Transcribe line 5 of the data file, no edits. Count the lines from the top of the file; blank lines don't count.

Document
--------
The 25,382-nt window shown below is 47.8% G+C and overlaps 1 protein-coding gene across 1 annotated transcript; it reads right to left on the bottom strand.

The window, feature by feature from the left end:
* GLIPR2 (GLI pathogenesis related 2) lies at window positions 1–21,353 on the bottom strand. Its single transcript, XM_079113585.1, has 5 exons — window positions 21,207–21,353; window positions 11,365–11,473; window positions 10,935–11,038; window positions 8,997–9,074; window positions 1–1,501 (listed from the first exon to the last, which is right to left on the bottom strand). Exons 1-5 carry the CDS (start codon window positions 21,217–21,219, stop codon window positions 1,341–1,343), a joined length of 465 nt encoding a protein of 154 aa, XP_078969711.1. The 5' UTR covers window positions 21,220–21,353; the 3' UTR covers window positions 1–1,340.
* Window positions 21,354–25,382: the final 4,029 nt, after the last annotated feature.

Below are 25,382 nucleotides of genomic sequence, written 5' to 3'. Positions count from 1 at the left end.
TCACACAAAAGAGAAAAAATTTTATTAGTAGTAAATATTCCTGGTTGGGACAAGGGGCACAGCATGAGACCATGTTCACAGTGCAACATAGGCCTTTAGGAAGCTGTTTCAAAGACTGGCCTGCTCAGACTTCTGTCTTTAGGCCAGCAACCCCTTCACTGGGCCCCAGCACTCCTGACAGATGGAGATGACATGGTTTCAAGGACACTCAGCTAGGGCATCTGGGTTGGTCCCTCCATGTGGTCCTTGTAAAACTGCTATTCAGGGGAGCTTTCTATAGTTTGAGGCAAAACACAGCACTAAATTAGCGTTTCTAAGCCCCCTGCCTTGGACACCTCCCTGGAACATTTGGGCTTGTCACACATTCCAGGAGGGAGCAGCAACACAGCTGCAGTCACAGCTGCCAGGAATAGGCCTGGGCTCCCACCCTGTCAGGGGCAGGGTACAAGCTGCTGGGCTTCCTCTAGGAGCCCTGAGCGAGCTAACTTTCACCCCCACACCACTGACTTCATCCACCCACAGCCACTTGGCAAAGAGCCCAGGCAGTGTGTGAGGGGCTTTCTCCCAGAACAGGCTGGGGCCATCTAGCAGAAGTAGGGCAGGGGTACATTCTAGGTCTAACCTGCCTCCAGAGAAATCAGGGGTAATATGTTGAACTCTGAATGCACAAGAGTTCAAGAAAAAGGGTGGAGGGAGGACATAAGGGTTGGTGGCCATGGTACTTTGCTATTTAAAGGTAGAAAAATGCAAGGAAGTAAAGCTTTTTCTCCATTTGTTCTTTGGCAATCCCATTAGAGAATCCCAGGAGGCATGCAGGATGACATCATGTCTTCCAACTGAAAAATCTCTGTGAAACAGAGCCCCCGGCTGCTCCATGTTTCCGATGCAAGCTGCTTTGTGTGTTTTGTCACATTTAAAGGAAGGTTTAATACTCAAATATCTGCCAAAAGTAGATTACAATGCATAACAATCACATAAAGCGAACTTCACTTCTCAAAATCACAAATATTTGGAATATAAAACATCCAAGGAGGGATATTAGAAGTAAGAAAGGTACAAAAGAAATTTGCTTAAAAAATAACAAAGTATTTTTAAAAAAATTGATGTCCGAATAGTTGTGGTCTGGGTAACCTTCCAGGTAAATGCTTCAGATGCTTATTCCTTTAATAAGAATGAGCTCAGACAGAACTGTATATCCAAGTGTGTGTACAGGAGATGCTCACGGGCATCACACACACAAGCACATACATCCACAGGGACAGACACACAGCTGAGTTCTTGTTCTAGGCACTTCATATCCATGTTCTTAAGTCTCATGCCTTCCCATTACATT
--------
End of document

Below are 25,382 nucleotides of genomic sequence, written 5' to 3'. Positions count from 1 at the left end.